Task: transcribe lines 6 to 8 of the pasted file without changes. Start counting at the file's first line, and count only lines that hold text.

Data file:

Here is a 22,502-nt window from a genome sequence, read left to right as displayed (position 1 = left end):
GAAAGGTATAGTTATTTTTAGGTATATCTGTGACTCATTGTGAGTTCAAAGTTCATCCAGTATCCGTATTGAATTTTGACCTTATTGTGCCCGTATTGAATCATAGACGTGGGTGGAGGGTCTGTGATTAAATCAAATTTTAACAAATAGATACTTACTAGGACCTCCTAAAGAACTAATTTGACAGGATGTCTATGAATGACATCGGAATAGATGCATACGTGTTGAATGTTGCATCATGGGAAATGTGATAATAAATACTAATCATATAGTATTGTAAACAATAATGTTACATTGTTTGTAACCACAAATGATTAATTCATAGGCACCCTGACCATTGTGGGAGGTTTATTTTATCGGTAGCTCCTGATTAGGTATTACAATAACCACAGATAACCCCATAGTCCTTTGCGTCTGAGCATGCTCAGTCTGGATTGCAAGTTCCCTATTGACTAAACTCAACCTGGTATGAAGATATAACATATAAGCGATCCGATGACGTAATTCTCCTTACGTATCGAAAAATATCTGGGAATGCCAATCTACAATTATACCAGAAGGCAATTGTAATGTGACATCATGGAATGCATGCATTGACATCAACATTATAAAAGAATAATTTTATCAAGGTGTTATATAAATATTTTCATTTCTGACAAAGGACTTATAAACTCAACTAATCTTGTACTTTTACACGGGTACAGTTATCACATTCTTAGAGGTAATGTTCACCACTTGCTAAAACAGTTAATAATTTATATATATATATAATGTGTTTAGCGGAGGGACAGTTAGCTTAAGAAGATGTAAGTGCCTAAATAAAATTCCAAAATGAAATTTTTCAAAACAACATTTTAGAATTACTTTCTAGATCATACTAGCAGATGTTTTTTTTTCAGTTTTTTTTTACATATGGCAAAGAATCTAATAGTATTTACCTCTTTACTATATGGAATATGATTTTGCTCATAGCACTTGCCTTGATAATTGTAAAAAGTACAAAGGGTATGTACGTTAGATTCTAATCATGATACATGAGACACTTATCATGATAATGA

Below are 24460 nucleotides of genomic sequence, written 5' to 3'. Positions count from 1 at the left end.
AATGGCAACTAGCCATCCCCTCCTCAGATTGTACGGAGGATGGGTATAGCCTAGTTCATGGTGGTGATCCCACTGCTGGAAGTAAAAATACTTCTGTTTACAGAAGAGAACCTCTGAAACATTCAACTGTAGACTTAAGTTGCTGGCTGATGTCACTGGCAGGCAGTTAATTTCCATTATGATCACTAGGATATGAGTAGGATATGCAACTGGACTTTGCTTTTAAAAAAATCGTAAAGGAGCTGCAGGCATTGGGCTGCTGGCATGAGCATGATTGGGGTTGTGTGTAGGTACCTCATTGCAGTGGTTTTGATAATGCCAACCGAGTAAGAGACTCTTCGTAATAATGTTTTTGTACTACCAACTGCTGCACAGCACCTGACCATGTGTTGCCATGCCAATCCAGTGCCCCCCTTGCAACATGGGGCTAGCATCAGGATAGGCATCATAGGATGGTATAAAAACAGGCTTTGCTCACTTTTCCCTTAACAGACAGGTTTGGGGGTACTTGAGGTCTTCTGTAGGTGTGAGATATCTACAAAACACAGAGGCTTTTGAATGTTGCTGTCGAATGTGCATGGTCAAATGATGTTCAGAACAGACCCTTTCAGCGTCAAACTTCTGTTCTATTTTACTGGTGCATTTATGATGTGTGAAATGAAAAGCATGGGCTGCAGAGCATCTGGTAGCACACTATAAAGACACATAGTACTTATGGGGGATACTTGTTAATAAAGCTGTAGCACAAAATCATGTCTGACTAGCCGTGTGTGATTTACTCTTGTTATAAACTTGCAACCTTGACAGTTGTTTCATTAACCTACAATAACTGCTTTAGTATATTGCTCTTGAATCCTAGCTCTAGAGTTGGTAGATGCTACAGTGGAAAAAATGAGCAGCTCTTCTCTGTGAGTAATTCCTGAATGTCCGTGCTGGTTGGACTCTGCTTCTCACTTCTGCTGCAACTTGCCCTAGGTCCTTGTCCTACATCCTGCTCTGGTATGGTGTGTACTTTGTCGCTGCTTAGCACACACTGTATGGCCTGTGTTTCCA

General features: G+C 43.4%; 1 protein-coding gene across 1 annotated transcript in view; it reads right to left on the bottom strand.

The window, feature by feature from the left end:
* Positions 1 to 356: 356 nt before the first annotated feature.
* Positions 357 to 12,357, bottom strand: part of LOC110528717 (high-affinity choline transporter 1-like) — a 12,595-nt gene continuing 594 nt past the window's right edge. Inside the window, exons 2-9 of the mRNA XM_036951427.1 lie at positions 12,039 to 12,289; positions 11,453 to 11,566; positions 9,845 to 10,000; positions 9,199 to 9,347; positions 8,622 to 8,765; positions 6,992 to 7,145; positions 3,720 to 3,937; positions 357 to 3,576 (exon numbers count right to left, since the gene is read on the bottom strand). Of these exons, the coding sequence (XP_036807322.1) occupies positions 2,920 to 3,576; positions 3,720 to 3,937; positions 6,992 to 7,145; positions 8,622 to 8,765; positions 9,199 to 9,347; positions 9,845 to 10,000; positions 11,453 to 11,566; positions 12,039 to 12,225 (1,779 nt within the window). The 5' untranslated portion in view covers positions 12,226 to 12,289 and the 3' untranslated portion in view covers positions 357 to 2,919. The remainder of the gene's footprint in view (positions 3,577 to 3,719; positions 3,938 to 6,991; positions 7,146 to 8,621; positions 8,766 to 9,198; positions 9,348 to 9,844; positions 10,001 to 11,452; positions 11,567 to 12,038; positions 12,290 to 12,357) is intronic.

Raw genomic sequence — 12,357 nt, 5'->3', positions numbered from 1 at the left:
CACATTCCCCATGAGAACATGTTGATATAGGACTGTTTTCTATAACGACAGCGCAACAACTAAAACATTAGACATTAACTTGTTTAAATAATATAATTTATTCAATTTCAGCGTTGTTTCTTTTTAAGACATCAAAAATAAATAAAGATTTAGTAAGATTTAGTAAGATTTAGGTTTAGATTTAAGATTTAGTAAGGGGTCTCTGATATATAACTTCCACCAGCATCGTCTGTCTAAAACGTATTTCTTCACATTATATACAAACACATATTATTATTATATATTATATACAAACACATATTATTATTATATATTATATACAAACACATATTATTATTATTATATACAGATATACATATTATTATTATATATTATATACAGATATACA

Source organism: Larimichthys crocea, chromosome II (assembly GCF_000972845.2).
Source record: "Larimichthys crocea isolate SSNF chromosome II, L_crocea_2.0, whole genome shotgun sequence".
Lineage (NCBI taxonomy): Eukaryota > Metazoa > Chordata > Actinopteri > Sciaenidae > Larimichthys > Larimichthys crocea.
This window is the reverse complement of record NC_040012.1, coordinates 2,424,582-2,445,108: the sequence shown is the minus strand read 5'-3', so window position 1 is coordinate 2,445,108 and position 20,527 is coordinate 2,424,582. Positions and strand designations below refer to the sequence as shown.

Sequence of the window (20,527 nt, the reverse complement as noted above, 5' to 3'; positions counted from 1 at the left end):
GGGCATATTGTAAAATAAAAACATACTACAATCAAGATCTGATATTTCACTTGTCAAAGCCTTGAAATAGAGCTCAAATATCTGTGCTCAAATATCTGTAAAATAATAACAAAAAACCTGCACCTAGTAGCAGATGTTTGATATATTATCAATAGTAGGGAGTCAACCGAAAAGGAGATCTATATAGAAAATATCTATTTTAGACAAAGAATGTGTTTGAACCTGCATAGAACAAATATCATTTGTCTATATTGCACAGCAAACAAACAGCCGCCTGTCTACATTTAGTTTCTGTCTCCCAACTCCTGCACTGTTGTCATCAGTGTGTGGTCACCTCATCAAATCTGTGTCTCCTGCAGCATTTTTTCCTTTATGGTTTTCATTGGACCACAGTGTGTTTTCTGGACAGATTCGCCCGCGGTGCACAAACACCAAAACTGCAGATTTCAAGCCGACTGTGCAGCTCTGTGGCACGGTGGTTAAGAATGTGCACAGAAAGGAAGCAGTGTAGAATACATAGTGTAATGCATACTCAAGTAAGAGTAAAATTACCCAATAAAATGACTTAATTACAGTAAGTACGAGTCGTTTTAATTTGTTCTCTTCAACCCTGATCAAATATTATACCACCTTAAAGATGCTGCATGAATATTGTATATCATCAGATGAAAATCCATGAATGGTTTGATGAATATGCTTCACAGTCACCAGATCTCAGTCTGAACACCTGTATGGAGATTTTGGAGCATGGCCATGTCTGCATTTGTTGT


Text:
The window, feature by feature from the left end:
* Positions 1 to 356: 356 nt before the first annotated feature.
* Positions 357 to 12,357, bottom strand: part of LOC110528717 (high-affinity choline transporter 1-like) — a 12,595-nt gene continuing 594 nt past the window's right edge. Inside the window, exons 2-9 of the mRNA XM_036951427.1 lie at positions 12,039 to 12,289; positions 11,453 to 11,566; positions 9,845 to 10,000; positions 9,199 to 9,347; positions 8,622 to 8,765; positions 6,992 to 7,145; positions 3,720 to 3,937; positions 357 to 3,576 (exon numbers count right to left, since the gene is read on the bottom strand). Of these exons, the coding sequence (XP_036807322.1) occupies positions 2,920 to 3,576; positions 3,720 to 3,937; positions 6,992 to 7,145; positions 8,622 to 8,765; positions 9,199 to 9,347; positions 9,845 to 10,000; positions 11,453 to 11,566; positions 12,039 to 12,225 (1,779 nt within the window). The 5' untranslated portion in view covers positions 12,226 to 12,289 and the 3' untranslated portion in view covers positions 357 to 2,919. The remainder of the gene's footprint in view (positions 3,577 to 3,719; positions 3,938 to 6,991; positions 7,146 to 8,621; positions 8,766 to 9,198; positions 9,348 to 9,844; positions 10,001 to 11,452; positions 11,567 to 12,038; positions 12,290 to 12,357) is intronic.